On Experimentation & Collaboration
Submitted by Alexander Danner on June 10, 2009 - 20:47
As those of you who read my comics know, I donâ€™t tend to write very many traditional linear narratives. In larger works, I also tend to steer clear of identifiable central protagonists. I like non-linearity, I like fragmented storytelling (including linked short stories), and I like ensemble casts.
As many of you also know, Iâ€™m currently working on a book with Shelli Paroline called The Trouble Is. Trouble Is is different from much of what Iâ€™ve done before. Oh, thematically itâ€™s similarâ€”a precocious girl, a spectral companion/competitor, an overwhelmingly incompetent (though well-meaning) parent. A lot of the same stuff I played with in Portraits of Nervous Children and Amyâ€™s Picture Stories. But structurally, itâ€™s a whole other beast.
You see, The Trouble Is is a linear narrative that tells a single straightforward story revolving around a clear central protagonist. Thereâ€™s nothing experimental about it.
In other words, itâ€™s a huge experimentâ€¦because Iâ€™ve never done these things before.
I felt much the same way about Panel One. Sure, that strip had plenty of formal play, and metafictional goofiness, the sort of stuff that gets a comic branded as experimental. But for me, those traits were my safety netâ€”to me, the real experiment of Panel One was just the simple act of doing a daily humor strip. Thatâ€™s the part I wasnâ€™t sure I could pull off. Thatâ€™s the part I was trying to gain a better understanding of.
But thereâ€™s one big difference; unlike Panel One, I really truly care whether or not The Trouble Is turns out to be good. I want this to be a good, fun, rewarding book. I want people to be glad theyâ€™ve read it. So itâ€™s not enough to just play around with these traditional storytelling techniques; I have to actually succeed at them.
Now, Iâ€™m pretty confident I can do that. Iâ€™m pretty confident that I am doing that. But there have been some bumps along the way. My tendency toward ensemble casts gets me in trouble: I wrote in too many secondary characters (Iâ€™ve since cut one of them out entirely); I kept the protagonistâ€™s Mom at the foreground of the story well past the point where she should have faded into the background (some reorganization of scenes has mostly solved that); and I havenâ€™t kept my main character active enough in her own story, instead over-relying on the quirkiness of my supporting cast (this has improved, but Iâ€™m still working on it).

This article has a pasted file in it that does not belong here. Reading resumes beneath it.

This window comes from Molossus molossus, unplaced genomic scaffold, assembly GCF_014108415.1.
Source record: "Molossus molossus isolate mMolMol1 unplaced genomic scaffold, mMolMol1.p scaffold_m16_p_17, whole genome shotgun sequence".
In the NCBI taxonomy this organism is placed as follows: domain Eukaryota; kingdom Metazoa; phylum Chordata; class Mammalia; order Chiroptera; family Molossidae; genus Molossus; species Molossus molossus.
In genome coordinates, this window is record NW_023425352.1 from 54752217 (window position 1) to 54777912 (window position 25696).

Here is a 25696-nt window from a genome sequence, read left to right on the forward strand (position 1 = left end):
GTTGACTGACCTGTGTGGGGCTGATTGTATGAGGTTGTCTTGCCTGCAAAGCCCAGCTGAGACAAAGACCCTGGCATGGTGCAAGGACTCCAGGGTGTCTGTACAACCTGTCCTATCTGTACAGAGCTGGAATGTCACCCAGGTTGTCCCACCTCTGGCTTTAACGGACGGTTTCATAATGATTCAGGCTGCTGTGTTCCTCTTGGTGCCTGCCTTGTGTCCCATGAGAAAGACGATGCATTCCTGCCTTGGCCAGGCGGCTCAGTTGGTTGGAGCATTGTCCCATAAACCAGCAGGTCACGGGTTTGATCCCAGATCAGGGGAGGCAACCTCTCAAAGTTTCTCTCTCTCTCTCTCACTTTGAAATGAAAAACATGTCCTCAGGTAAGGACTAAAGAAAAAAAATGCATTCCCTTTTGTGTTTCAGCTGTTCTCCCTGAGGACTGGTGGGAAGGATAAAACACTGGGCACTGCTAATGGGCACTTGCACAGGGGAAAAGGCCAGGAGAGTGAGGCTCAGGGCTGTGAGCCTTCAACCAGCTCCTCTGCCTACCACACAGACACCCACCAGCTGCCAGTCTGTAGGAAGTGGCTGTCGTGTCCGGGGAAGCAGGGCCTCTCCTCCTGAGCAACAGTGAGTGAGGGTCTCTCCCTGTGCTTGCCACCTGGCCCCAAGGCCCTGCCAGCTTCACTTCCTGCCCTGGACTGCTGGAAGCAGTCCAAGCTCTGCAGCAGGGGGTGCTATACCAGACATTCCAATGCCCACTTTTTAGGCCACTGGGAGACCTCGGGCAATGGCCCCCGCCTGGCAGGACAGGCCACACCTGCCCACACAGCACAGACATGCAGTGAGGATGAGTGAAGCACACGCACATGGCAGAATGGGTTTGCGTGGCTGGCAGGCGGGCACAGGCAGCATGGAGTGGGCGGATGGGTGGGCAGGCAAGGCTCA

Iâ€™m learning a lot from this project. Iâ€™m becoming a better writer. And sure, after this Iâ€™m still going to want to do some crazy non-linear experimentâ€”but Iâ€™ll do it better for having spent some time honing my abilities in basic techniques.
But just as important as seeing the value of practicing basic craft is this: WRITERS: LISTEN TO YOUR ARTISTS. They may not be writers themselves, but they still know what theyâ€™re talking about at least as often as you do.
Because, the thing is, while Iâ€™m sitting here pointing out the errors Iâ€™ve made in scripting this story, the bits that didnâ€™t work or that went off in the wrong direction, Iâ€™m not telling you about problems I found. Iâ€™m telling you about problems Shelli found. And Shelliâ€™s been great: sheâ€™s honest, sheâ€™s critical, and when she doesnâ€™t like something, she lets me know. And sometimes Iâ€™m resistant. Sometimes what sheâ€™s telling me completely contradicts my own Great Idea. Sometimes I feel like sheâ€™s missed my point completely.
But then I go home and I mull over her comments. I sit with them a while. I think about what the consequences would be for the story if I took her suggestion, made a few changes. And usually I realize that the main consequence of taking her suggestion is that the story actually gets a little better. The characters get more interesting. The tone gets less glum. And then I start to realize that my original Great Idea was actually a Pretty Sucky Idea disguised as a Great Idea. And then I go back to my script and start revising, and improving, and reorganizing, and suddenly I have a much better book than I started with.
And thatâ€™s really the goal of collaboration after allâ€”to make a really good book by taking the best parts of what each person has to offer. Not just by doing the part weâ€™re good at, but by helping each other see when weâ€™re not doing our own best work.
And that means always being honest.
And that means always listening to criticism given honestly.